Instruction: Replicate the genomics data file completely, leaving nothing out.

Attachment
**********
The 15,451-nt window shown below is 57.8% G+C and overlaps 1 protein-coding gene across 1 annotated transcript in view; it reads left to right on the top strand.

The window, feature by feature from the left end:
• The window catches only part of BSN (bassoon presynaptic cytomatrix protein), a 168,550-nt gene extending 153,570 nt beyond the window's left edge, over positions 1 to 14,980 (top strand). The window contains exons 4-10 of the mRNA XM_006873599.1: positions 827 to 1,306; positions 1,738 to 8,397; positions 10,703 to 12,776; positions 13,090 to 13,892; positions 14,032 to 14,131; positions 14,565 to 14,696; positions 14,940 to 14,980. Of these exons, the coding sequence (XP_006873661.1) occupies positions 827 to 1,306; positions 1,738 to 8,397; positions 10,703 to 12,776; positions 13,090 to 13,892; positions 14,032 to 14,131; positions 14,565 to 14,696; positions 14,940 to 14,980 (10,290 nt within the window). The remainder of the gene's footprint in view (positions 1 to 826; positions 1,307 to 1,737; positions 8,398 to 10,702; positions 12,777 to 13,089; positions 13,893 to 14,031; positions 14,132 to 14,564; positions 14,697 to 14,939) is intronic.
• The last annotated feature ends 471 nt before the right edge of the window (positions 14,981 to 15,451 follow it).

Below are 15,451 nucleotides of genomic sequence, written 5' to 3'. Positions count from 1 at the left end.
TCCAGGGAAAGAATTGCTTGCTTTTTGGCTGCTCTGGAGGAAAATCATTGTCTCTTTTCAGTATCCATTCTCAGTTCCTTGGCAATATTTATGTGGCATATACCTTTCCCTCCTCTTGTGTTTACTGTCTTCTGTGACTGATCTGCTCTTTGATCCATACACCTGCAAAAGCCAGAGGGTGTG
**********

The 15,451-nt window shown below is 57.8% G+C and overlaps 1 protein-coding gene across 1 annotated transcript in view; it reads left to right on the top strand.

The window, feature by feature from the left end:
• The window catches only part of BSN (bassoon presynaptic cytomatrix protein), a 168,550-nt gene extending 153,570 nt beyond the window's left edge, over positions 1 to 14,980 (top strand). The window contains exons 4-10 of the mRNA XM_006873599.1: positions 827 to 1,306; positions 1,738 to 8,397; positions 10,703 to 12,776; positions 13,090 to 13,892; positions 14,032 to 14,131; positions 14,565 to 14,696; positions 14,940 to 14,980. Of these exons, the coding sequence (XP_006873661.1) occupies positions 827 to 1,306; positions 1,738 to 8,397; positions 10,703 to 12,776; positions 13,090 to 13,892; positions 14,032 to 14,131; positions 14,565 to 14,696; positions 14,940 to 14,980 (10,290 nt within the window). The remainder of the gene's footprint in view (positions 1 to 826; positions 1,307 to 1,737; positions 8,398 to 10,702; positions 12,777 to 13,089; positions 13,893 to 14,031; positions 14,132 to 14,564; positions 14,697 to 14,939) is intronic.
• The last annotated feature ends 471 nt before the right edge of the window (positions 14,981 to 15,451 follow it).

Below are 15,451 nucleotides of genomic sequence, written 5' to 3'. Positions count from 1 at the left end.
TCCAGGGAAAGAATTGCTTGCTTTTTGGCTGCTCTGGAGGAAAATCATTGTCTCTTTTCAGTATCCATTCTCAGTTCCTTGGCAATATTTATGTGGCATATACCTTTCCCTCCTCTTGTGTTTACTGTCTTCTGTGACTGATCTGCTCTTTGATCCATACACCTGCAAAAGCCAGAGGGTGTG